Analysis: — Pity a poor president who wants to get his agenda past the opposition in congress when pesky controversies arise that distract both public and lawmakers.
This has come to pass with both U.S. President Barack Obama and Costa Rican chief executive Laura Chinchilla. It seems that sometimes the latter president is near giving up the battle.
The difference is that Chinchilla is mostly responsible for her problems while Obama appears to be a bystander caught up in the swirling maelstrom of events. But both can be accurately accused of a lack of transparency.
With the U.S. President, it all started with the terrorist attack on a poorly defended State Department consulate in Benghazi, Libya. Although he was not directly to blame — it was up to the Secretary of State Hillary Clinton’s officials assign enough resources to protect the ambassador and three other officials murdered there.
Then came the Internal Revenue Service mess where Tea Party organizations had to respond to some absurdly draconian questions to obtain tax-free status, with resulting delays in modifying their status. It was never clear if anyone in the White House was involved and probably will never be, but it looked bad.
The U.S. administration infuriated the press when reporters and editors at the Associated Press found their e-mail correspondence hacked by the Justice Department’s ham-handed investigators looking for leaks of supposedly classified material. That had not even begun to die down when National Security Agency employee Edward Snowden revealed the extent of NSA’s spying.
In all this, the questions revolved around transparency. In the case of the NSA, probably the debate on how much probing into its own citizens’ private correspondence and phone calls is overdue, anyway.
But most of this controversy appears to involve President Obama only as directly as his setting the tone for his administration. The doubts raised by these discussions seem to be set in the suspicion of much of the American public that their elected officials may be dealing from the bottom of the deck, a doubt raised in the White House of Richard Nixon and always in the back of the citizen mind.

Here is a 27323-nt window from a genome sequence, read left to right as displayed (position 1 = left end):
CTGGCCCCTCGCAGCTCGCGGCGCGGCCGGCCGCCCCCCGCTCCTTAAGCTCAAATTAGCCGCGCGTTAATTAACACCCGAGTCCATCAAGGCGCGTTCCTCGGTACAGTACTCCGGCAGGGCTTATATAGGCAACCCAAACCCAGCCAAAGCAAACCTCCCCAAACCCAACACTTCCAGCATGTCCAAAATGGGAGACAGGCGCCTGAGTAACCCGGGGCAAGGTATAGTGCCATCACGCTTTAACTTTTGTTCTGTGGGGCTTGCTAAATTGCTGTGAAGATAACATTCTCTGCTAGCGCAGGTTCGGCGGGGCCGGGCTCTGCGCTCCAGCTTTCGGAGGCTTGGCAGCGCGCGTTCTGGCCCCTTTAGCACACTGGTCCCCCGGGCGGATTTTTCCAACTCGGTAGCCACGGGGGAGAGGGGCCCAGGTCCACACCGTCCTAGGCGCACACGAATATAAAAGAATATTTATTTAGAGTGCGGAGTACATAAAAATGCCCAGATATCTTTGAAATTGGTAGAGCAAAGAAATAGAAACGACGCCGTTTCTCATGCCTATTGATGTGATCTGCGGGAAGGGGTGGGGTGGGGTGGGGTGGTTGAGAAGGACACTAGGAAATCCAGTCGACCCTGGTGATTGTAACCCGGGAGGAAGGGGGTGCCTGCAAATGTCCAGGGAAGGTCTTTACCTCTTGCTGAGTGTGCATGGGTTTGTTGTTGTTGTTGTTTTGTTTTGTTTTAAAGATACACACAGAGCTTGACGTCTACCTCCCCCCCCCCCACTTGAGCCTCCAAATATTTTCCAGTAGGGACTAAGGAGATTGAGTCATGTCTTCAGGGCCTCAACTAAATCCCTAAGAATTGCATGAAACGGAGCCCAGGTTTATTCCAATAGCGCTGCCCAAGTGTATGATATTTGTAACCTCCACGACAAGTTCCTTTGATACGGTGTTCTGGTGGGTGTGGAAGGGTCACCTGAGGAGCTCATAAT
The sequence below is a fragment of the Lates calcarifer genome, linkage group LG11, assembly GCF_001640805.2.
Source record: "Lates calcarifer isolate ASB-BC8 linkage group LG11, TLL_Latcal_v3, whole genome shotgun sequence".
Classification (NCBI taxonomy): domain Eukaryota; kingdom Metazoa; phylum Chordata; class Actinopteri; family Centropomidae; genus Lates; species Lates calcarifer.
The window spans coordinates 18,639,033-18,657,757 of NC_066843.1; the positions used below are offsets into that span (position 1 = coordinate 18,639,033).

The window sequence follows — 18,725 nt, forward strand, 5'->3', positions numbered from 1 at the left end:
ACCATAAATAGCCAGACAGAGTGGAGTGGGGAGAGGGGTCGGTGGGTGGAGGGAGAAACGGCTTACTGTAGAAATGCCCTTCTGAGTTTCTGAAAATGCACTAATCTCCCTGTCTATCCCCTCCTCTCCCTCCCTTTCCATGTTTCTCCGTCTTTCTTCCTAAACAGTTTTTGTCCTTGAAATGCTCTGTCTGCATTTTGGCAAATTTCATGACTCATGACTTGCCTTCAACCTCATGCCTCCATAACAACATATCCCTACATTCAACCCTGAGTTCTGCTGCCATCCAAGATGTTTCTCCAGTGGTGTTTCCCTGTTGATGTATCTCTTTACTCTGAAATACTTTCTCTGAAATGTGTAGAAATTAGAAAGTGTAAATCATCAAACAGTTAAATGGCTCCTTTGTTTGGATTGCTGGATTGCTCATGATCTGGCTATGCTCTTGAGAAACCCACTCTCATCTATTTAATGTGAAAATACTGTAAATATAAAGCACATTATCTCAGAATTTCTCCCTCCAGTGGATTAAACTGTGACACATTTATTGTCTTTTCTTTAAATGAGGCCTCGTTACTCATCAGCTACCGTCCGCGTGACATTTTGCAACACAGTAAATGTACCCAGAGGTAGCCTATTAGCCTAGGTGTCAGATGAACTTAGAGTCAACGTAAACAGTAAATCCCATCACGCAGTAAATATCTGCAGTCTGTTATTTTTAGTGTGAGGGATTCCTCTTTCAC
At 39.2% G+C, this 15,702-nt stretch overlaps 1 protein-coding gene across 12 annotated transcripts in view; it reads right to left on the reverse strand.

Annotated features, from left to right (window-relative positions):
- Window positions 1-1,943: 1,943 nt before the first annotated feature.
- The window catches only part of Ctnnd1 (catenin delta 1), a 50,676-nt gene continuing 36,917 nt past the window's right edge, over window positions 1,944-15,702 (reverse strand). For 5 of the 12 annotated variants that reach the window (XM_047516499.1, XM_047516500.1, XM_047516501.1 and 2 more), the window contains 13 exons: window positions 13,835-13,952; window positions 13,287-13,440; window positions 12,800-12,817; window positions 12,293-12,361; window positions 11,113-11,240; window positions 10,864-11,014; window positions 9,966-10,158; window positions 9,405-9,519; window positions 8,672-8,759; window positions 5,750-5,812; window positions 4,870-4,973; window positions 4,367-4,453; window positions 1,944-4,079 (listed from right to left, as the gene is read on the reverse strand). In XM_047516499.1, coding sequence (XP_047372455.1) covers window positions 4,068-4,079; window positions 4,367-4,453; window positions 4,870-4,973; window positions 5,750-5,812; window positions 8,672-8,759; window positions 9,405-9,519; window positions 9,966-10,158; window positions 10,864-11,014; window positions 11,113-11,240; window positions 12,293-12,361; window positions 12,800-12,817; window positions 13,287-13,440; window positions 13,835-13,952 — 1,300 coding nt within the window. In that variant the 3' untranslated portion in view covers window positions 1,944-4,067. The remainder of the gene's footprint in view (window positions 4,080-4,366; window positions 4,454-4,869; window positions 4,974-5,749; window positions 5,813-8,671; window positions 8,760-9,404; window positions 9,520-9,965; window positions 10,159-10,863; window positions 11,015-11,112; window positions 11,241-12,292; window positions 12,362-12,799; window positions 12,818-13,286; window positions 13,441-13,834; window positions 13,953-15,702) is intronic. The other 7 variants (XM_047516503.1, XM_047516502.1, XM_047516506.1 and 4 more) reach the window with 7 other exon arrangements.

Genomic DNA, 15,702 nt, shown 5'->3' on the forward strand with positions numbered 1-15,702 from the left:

With Chinchilla, instead of a number of small grassfires swirling around her, there have been two big ones and a small bonfire of embarrassment. The first came with the cabinet’s massive over-reaction to the Nicaraguan troop invasion.
The ink was just barely dry on her mandate and she allowed herself to be stampeded into hastily building the road along the southern bank of the San Juan River, throwing all the legal checks and balances having to do with construction contracting overboard.
The result was massive corruption and loss of public funds that will take years to recoup. Public confidence in the President and her cabinet eroded with blinding speed thereafter. Until the newspaper La Nacion broke the story, the public was in the dark. Again, transparency was at the heart of the sense of betrayal.
Just as public disgust with that debacle was beginning to fade, the widening of the San Ramon-San Jose resulted in wide public fury and forced her to withdraw the contract for the project. The concession by-passed legal checkpoints and proved that neither the Administration nor its Chief had learned anything from the border road (trocha) mess.
Just how much the cancellation of the contract will set the country back is not known but when it is litigated will likely raise another firestorm.
Then the intense embarrassment — the President’s use of a corporate jet apparently leased by a Colombian under suspicion of ties with narcotics cartels. In this, Chinchilla came off as a victim of a disordered Presidential office without anyone really in charge of such niceties as checking the background of someone offering free transportation.
But in both Obama’s and Chinchilla’s situations, they are hampered in getting legislation passed that will define them in the eyes of historians. Obama is impatient to get on with his second and last term. Chinchilla has less than a year left. In both cases, the clock is ticking…